He’s a fierce defender of his family and helped nurse two of his offspring back from leopard attacks. He likes to nap with his feet in the air, and he hums while he eats.
What makes an ideal dad? Is it strength? Affection? Guidance? Wisdom? In the case of the wild silverback gorillas, we can take a look at Kingo, a handsome male living in Nouabale-Ndoki National Park, to get an idea.
Let's put it this way, if he were on Twitter, his bio would read something like this:
Father of 20, doting dad, fierce defender of family. Loves naps with feet up in the air and humming while eating.
Yes, that's right. Father of 20 ... from nine different mothers. Super dad. (Plus, hums while eating. Swoon.)
The Wildlife Conservation Society's (WCS) Congo Program researchers have been studying Kingo for the past 17 years in the park – a 1,500 square-mile (4,238 square-kilometer) protected area WCS co-manages with the Congolese government. Not only do the gorillas call it home, but also forest elephants, bongo, sitatunga and other spectacular wildlife.
“Kingo can be seen just as a wild animal, a great ape, a species fighting extinction, one amongst thousands. But to the researchers and trackers who spend their years with him, Kingo is family," says Ivonne Kienast, WCS Site and Research Manager of the Mondika Gorilla Project. "We laugh when they play, we cry over their deaths, we hold our breath when one is injured, and we fight to protect them.”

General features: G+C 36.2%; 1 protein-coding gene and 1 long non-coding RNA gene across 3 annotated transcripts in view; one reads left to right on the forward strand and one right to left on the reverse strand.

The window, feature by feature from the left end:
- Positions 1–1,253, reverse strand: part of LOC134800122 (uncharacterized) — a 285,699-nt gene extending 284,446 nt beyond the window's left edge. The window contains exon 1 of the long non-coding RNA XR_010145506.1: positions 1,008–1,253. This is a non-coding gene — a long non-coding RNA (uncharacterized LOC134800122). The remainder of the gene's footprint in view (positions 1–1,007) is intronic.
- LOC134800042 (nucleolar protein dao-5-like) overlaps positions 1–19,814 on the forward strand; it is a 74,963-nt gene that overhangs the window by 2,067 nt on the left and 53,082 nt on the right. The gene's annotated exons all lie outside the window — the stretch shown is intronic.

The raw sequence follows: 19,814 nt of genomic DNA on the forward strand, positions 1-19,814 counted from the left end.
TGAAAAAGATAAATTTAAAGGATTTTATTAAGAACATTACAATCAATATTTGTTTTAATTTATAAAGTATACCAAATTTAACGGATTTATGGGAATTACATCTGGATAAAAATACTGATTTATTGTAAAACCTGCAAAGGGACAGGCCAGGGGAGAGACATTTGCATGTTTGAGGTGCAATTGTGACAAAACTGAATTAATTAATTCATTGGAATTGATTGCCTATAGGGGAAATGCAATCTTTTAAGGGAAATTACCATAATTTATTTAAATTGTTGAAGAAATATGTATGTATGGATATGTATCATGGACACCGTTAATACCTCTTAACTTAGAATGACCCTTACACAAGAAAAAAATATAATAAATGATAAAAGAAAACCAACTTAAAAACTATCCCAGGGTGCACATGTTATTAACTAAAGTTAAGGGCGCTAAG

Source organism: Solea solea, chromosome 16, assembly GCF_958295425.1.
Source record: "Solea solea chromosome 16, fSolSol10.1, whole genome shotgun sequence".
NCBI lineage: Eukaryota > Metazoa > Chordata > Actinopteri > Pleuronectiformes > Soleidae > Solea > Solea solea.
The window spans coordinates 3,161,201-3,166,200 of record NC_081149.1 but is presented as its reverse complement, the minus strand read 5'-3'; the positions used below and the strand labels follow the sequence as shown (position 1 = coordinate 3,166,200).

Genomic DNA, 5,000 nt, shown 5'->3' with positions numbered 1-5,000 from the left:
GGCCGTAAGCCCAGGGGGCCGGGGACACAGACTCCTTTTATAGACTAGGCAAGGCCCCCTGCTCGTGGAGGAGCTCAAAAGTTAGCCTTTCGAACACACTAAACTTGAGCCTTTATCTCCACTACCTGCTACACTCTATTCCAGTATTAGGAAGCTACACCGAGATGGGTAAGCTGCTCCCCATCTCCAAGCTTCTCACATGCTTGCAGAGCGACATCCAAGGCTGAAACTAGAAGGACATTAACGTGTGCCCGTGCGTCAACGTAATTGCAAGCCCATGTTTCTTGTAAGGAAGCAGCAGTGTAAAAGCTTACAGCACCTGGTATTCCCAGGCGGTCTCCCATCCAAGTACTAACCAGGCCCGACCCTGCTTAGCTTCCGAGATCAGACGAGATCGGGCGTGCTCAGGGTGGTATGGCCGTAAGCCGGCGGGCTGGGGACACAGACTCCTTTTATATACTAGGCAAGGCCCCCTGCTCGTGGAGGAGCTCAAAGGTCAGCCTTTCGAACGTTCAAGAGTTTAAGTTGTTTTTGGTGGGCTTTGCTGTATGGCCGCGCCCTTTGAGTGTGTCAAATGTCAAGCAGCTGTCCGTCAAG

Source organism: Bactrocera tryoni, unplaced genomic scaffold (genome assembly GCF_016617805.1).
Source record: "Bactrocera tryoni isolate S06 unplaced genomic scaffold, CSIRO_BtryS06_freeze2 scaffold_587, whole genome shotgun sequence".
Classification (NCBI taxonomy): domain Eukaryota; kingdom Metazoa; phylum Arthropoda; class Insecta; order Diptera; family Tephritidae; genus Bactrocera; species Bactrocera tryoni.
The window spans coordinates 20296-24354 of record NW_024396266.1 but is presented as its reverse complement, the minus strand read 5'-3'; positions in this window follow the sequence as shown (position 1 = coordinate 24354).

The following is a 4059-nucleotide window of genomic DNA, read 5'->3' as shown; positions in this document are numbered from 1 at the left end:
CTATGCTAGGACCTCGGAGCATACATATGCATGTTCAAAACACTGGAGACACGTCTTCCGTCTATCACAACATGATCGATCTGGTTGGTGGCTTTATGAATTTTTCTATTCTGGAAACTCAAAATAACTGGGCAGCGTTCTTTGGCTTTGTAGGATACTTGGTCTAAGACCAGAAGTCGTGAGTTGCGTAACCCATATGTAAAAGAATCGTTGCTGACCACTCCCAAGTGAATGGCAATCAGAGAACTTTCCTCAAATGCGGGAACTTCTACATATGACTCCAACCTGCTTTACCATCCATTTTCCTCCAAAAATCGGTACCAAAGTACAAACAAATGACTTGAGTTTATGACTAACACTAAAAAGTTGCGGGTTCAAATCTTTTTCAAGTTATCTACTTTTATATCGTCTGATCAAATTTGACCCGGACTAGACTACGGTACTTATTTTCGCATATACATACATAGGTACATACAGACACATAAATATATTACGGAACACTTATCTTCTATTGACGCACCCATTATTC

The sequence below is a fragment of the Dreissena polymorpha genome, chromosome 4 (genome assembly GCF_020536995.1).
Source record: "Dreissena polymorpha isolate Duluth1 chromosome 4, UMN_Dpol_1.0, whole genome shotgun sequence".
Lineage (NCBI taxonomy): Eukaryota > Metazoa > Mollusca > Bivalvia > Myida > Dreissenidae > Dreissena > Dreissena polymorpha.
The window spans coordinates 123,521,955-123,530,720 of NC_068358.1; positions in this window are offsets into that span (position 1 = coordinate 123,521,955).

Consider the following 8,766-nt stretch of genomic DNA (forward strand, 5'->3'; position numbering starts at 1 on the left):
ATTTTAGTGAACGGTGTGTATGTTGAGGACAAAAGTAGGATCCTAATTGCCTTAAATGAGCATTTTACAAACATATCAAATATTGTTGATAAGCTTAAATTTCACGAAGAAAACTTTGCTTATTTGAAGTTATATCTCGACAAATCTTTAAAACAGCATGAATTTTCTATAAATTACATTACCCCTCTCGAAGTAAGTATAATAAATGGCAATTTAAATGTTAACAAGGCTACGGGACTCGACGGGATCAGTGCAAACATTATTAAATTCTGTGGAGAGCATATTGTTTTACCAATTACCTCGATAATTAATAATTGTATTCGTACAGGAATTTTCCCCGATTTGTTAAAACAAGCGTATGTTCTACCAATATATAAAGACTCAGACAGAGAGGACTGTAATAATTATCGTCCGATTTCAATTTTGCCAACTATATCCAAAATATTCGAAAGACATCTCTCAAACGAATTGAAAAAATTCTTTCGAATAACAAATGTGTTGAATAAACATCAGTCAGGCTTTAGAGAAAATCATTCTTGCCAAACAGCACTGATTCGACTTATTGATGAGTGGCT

The WCS researchers tell of this father's life story. It reads like a reality TV show plot:
"He’s had 10 mates; only one has remained with him. In the last two years, four females have left him, leaving their weaned infants behind for Kingo to protect. He once abducted the daughter from another group who continues to remain with him. Fourteen of his 20 offspring have died; most were under the age of three. WCS researchers report his most recent offspring born earlier this year, may have been taken by a predator. Unfortunately, the chances for young gorillas surviving in the wild to adulthood are often low, as gorillas face many threats to survival including leopard attacks and disease as well as poaching. Only one of Kingo’s daughters has so far survived to emigrate to a new group. The rest of his remaining offspring are still with him."
And through it all, he stays calm and focused. he is caring, referees the older kids if they roughhouse too hard with the infants, and spends time in thought and musing.
And now, it's this grand silverback's 40th birthday! To celebrate, why not consider participating in WCS's Gorilla Survival Challenge? They will double your gift to protect gorillas from poaching and save their forest habitat from destruction. Kingo deserves a nice home, after all, to raise his kids ... all 20 and counting.
Visit the Gorilla Survival Challenge to learn how you can help.